A time series of organic carbon export from Gulf of Maine (GoM) watersheds was compared to a time series of biological, chemical, bio-optical, and hydrographic properties, measured across the GoM between Yarmouth, NS, Canada, and Portland, ME, U.S. Optical proxies were used to quantify the dissolved organic carbon (DOC) and particulate organic carbon in the GoM. The Load Estimator regression model applied to river discharge data demonstrated that riverine DOC export (and its decadal variance) has increased over the last 80 years.

As most port areas throughout the world, Guanabara Bay (GB), which hosts the Harbour of Rio de Janeiro (HRJ), is under intense environmental stress. Located in one of the most iconic places of the world, GB environmental status has been the focus of worldwide attention with the imminent 2016 Olympic Games. The aim of this study was to discuss all past and current relevant aspects to characterize the environment of GB and its main harbour, including geomorphology, climatology, hydrology, geography and biodiversity aspects.

Order of the National Green Tribunal in the matter of Madan Lal Vs. Union of India & Ors. regarding the illegal dumping of huge quantities of muck by the Project Proponent in river Satluj.

NGT directed a committee of officers from the Pollution Control Board Himachal Pradesh and officers from MoEF, Regional Office and a representative officer from the Forest Department of the State of Himachal Pradesh to be constituted to conduct inspection of all the approved sites as well as sites for which the approval is pending for dumping of muck.

The past was a world of giants, with abundant whales in the sea and large animals roaming the land. However, that world came to an end following massive late-Quaternary megafauna extinctions on land and widespread population reductions in great whale populations over the past few centuries. These losses are likely to have had important consequences for broad-scale nutrient cycling, because recent literature suggests that large animals disproportionately drive nutrient movement.

The Bahía Blanca Estuary, located at the Atlantic coast of Argentina, includes a governmental nature reserve to protect biodiversity, lands and water; however, as the process of industrialization and urbanization is stepping rapidly at the neighbouring area, the potential increase in contaminant loads is a serious concern. After several contaminants surveys at the estuary, no single study has been yet performed in order to study the native mussels population assemblages vs.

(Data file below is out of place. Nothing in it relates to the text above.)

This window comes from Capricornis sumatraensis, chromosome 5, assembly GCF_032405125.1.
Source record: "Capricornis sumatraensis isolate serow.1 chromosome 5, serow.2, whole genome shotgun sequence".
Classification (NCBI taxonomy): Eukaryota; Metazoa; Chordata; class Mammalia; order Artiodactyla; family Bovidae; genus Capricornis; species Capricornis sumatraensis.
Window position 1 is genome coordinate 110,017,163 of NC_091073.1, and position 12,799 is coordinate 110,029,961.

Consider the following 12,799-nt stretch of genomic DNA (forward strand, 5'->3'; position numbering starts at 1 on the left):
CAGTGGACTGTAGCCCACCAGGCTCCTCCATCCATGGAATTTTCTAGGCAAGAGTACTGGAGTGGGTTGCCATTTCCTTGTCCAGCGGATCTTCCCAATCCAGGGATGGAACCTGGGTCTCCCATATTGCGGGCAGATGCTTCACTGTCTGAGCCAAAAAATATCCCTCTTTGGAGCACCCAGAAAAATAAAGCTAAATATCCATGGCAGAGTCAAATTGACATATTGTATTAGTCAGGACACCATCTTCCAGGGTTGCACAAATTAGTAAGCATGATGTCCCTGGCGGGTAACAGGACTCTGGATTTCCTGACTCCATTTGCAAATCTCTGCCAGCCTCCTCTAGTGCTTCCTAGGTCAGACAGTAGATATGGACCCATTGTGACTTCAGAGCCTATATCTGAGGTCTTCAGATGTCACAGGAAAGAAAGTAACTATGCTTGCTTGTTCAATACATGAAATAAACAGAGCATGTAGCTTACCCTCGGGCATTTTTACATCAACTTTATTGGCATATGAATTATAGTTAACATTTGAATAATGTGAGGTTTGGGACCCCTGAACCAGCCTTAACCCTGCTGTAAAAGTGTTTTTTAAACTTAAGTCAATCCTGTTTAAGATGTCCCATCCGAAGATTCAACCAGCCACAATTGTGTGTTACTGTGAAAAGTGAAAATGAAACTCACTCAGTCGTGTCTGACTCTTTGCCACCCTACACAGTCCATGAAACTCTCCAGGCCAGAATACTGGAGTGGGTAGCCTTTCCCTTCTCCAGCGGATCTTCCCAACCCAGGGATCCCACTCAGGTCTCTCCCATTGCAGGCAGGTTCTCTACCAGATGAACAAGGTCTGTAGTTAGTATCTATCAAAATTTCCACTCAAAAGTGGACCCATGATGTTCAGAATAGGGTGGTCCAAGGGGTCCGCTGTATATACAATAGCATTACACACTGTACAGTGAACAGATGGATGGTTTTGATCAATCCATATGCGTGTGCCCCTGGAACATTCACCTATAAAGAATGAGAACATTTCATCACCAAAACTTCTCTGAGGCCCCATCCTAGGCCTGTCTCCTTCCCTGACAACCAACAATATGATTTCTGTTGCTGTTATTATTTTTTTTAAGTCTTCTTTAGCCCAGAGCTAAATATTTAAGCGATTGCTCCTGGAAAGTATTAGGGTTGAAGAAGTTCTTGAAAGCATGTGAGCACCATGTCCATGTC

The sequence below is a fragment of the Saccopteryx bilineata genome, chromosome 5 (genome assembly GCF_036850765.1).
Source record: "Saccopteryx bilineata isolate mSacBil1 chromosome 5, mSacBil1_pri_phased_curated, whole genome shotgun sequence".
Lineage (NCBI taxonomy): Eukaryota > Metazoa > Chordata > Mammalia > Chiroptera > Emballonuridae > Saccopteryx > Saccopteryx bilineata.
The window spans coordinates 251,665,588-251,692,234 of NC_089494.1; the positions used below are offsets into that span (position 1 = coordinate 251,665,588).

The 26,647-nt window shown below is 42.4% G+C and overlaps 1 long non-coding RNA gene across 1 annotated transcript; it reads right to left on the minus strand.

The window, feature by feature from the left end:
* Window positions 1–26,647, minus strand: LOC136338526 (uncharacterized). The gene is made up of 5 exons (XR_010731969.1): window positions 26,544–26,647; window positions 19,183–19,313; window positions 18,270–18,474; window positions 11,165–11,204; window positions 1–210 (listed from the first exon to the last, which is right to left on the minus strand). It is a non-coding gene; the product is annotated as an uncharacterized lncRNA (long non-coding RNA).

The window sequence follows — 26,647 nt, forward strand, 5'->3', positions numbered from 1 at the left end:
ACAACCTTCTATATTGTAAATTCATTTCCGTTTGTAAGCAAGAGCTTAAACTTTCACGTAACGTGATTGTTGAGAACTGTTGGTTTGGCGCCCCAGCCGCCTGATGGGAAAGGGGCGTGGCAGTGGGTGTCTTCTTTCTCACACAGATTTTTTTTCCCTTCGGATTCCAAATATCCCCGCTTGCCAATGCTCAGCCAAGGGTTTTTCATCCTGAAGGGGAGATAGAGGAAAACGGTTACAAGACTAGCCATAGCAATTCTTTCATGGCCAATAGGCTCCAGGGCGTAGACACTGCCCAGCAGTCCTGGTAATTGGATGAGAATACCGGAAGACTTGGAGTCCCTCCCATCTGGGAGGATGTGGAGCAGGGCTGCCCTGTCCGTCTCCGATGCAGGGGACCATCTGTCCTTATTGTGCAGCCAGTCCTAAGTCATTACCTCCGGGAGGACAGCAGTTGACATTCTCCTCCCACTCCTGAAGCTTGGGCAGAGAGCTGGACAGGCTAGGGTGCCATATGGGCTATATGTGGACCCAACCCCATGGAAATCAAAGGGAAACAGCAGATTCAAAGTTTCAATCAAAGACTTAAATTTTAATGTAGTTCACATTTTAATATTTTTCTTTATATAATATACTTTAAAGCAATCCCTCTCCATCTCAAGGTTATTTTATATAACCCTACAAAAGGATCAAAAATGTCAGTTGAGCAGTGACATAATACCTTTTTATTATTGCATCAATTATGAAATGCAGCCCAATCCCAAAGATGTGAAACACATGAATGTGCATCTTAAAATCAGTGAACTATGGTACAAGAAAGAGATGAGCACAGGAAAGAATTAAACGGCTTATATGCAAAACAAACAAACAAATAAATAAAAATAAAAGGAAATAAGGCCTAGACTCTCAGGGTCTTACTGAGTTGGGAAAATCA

Pollen analysis of 1.75 m deep sediment core from Tula-Jalda (Amarkantak) in Anuppur district, Madhya Pradesh shows that around 4500–3600 cal years BP, this region supported open mixed tropical deciduous forests comprising chiefly Madhuca indica followed by Terminalia, Mitragyna parvifolia, Haldina cordifolia, Emblica officinalis and Acacia, under a warm and relatively less humid climate. The retrieval of Cerealia and other cultural plants, viz. Artemisia, Cheno/Am and Caryophyllaceae signifies that the region was under cereal-based agricultural practice.

The deep ocean was once assumed to be lifeless and barren. Today we know that even the deepest waters teem with living creatures, some of them thought to be little changed from when life itself first appeared on the planet. The deep ocean is also essential to the earth’s biosphere—it regulates global temperatures, stores carbon, provides habitat for countless species, and cycles nutrients for marine food webs. Currently stressed by pollution, industrial fishing, and oil and gas development, these cold, dark waters now face another challenge: mining.

Forty years after the ocean floor was first mapped by hand, a team of Australian researchers has created the first digital map of the entire sea floor. Made by the University of Sydney's School of Geosciences and National ICT Australia (NICTA), the map can be used to plot the planet's underwater carbon sinks and understand how oceans respond to climate change.

Knowing the patterns of distribution of sediments in the global ocean is critical for understanding biogeochemical cycles and how deep-sea deposits respond to environmental change at the sea surface. We present the first digital map of seafloor lithologies based on descriptions of nearly 14,500 samples from original cruise reports, interpolated using a support vector machine algorithm. We show that sediment distribution is more complex, with significant deviations from earlier hand-drawn maps, and that major lithologies occur in drastically different proportions globally.

The Bengal Basin evolved as a rift-controlled extensional basin along the NNE–SSW trending Basin Margin Fault coevally with the 85 East Ridge in the Bay of Bengal during the short-lived hotspot activity south of Bhubaneswar. The basin opening post-dated the Kereguelen Plume magmatism (at ~116 Ma), but predated the phase of continental collision that triggered the rise of the Himalaya in the north. Supply of sediments in the initial stages of basin opening was from the west, mainly through the denudation and erosion of the uplifted Precambrian Shield.